Home Me, Myself and I Breaking out of my Comfort Zone at Italy vs Scotland Rugby Match

Breaking out of my Comfort Zone at Italy vs Scotland Rugby Match

breaking out of my comfort zone

And so I found myself sitting on the stadium bench, more precisely in the die-hard fans’ sector.
In front of me, the rugby national team was somehow banked up with the Scottish guys.
On my right side, a brass band was playing O Sole Mio from the top of the bleachers; on my left, several men wearing kilt were piping Flower of Scotland on very picturesque bagpipes.

All around me, 70.000 people were enjoying a rugby match on an extremely sunny day (again, how is it possible that we had +25° in February?!?). 
This is the Saturday afternoon I’d never thought to have. 
I’ve always been snobbish for such things; sports, stadium and cheering never felt as something worth to do, as I was cuddling into my comfort zone stuffed with books, movies, arts and travels.
But I’ve a thing for inspirational quotes, and usually they encourage to get out and do something you wouldn’t normally do, pushing everyday harder to break out of your comfort zone.
And so, thanks to the power of Eleonor Roosvelt’s “do one thing every day that scares you”, I found myself sitting on the stadium bench, in the die-hard fans’ sector. 
‘Cause the comfort zone is nice, but if I wanna be a writer I should be where the magic happens. 
breaking out of my comfort zone
And so there I was, at the very place I used to disapprove. 
And it felt so funny, almost relaxing. The sun was warm, I was having a good time with my friends and the stadium was huuuuuuugeeeeeee.
Really. I never realized the Olympic Stadium was so big! It certainly doesn’t look so big when you drive past it, as it is half-buried in the surrounding park.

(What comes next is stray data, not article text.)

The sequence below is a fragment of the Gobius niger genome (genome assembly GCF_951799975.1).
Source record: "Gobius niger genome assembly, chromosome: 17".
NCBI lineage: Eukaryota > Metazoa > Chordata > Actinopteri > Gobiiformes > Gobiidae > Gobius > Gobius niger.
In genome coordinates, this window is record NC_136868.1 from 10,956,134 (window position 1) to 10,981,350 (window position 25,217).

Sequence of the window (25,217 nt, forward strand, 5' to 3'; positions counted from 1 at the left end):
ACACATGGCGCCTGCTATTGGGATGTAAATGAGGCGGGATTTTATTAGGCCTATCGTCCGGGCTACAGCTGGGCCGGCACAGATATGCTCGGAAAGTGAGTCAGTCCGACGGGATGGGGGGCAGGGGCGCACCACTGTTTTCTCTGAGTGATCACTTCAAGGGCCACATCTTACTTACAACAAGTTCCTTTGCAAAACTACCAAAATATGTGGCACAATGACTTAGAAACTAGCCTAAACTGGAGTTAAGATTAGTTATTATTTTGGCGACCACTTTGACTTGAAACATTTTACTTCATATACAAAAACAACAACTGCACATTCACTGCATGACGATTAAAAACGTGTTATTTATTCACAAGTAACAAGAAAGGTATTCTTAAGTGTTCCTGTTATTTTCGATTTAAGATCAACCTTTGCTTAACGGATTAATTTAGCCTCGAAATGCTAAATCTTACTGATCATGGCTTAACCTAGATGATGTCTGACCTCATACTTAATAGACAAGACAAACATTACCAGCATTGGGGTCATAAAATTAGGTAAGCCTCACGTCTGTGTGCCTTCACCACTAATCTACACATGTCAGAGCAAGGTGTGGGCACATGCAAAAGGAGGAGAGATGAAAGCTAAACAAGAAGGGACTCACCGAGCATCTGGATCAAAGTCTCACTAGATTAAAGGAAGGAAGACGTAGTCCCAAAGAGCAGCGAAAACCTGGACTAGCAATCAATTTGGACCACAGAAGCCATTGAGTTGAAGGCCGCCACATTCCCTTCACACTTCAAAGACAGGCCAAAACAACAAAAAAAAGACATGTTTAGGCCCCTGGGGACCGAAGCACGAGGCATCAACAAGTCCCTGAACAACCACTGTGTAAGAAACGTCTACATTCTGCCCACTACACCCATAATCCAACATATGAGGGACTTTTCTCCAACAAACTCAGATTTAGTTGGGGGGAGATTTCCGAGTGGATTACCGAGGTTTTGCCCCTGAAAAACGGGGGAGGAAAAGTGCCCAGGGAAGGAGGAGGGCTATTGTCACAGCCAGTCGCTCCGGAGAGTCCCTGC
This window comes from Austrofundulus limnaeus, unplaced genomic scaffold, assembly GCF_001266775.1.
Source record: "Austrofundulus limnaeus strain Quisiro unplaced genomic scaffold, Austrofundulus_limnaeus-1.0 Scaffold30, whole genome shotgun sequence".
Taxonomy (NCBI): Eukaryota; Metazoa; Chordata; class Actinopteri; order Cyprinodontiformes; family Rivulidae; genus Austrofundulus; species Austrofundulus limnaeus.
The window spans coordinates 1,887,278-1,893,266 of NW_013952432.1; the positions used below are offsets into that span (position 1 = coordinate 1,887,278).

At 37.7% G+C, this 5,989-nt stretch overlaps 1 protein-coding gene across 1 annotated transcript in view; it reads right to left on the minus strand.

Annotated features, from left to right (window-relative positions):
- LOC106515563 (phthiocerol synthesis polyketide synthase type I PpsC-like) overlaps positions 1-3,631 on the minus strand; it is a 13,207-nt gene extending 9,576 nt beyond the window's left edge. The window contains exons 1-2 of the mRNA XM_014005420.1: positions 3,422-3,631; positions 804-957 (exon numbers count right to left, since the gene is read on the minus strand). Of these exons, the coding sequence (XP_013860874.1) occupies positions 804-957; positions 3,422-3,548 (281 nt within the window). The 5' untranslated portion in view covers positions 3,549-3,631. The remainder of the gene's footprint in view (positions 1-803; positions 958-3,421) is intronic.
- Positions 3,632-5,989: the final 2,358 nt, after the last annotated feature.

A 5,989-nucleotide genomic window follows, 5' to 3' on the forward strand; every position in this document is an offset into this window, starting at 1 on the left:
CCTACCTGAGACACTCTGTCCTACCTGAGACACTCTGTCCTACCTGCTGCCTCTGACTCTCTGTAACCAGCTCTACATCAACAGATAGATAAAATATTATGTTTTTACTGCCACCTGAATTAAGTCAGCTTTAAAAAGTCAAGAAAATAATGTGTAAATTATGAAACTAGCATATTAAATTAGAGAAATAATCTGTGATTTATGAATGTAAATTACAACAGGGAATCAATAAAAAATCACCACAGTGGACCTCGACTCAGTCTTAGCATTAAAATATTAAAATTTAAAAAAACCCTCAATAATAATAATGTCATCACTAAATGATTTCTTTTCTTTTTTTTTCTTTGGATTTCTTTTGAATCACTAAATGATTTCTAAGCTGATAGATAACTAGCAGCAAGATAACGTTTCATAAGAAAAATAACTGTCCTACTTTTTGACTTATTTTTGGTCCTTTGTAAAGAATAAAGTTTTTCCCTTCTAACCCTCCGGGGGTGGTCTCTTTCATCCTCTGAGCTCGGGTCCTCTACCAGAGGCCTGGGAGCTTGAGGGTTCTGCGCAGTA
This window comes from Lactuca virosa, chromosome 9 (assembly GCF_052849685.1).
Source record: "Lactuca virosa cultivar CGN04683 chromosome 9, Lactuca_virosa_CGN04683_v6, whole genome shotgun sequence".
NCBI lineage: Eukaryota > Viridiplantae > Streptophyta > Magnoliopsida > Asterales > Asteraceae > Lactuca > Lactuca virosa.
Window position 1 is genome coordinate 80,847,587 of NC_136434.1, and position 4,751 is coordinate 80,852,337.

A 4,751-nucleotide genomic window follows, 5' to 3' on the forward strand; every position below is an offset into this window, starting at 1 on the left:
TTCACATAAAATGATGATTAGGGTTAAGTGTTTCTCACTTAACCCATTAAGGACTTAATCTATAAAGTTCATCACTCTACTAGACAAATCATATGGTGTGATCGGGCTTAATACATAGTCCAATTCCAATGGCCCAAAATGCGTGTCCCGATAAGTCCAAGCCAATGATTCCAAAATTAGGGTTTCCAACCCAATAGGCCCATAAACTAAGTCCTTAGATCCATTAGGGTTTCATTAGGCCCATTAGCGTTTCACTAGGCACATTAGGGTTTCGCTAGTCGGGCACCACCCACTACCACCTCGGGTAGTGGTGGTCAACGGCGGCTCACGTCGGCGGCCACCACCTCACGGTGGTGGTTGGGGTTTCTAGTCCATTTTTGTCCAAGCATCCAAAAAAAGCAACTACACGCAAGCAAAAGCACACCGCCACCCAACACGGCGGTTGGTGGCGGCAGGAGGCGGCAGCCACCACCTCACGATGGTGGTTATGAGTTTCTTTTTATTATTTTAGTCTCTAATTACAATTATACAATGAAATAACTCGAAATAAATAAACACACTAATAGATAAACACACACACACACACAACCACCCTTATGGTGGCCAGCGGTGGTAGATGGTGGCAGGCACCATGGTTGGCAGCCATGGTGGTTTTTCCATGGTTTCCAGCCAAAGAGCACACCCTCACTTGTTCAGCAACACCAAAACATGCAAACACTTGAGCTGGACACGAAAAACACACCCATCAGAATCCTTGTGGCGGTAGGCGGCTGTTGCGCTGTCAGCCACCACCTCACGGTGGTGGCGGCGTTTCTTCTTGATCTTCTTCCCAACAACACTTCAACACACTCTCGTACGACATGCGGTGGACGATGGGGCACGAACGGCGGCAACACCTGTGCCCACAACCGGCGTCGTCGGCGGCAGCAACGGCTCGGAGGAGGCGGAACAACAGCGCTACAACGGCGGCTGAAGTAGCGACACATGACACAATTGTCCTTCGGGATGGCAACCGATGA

Sharing that moment with so many people was such a feeling! (because on tv you may see the action, but you won’t get the “humanity” of the stadium! ).
breaking out of my comfort zone
Drinking my beer on the sunshine I couldn’t help thinking what else I’m missing out because of preconceived ideas I made up on many things, how much Magic I don’t allow to happen.
And by the end of the match I was determined to keep looking for this Magic outside my comfort zone!  
breaking out of my comfort zone
Moreover, allowing myself to experience a rugby match also allowed me to learn something about this sport and its noble values, such as the after-match party, the traditional after-match banquet where players put aside the rivalry and celebrate all together. Fans are joining the party too and I saw them laughing and taking pictures all together. It has nothing to do with the violent, aggressive and hate-driven spirit of football! (which -I guess- is where my preconceived idea against stadiums comes from…). 
They told me that this tradition represents the core of rugby: pushing you to share your passion with other fans -no matter for which team they are cheering- and re-establishing a “proper” perspective from which we all should enjoy a sport match: for sportsmanship’s sake. 
breaking out of my comfort zone
That’s kind of what happened to me then, on the stadium bench, at the die-hard fans’ sector. 
After an inner match, I somehow allowed the over-demanding me to have a rest and I simply enjoyed that hot-dog and that beer while looking at those guys running: I had no clue of where the game was heading, but still…
My stream of consciousness slowed down and -even if I was among 70.000 people- everything became more peaceful. 
And that’s when I saw them, enjoying the after-match reunification: the exhaust-by-work-performance-anxiety me was toasting with the overachieving half and suggesting a collaborative venture, which I hope it would soon turn into a friendship. 
In the noble spirit of rugby. 

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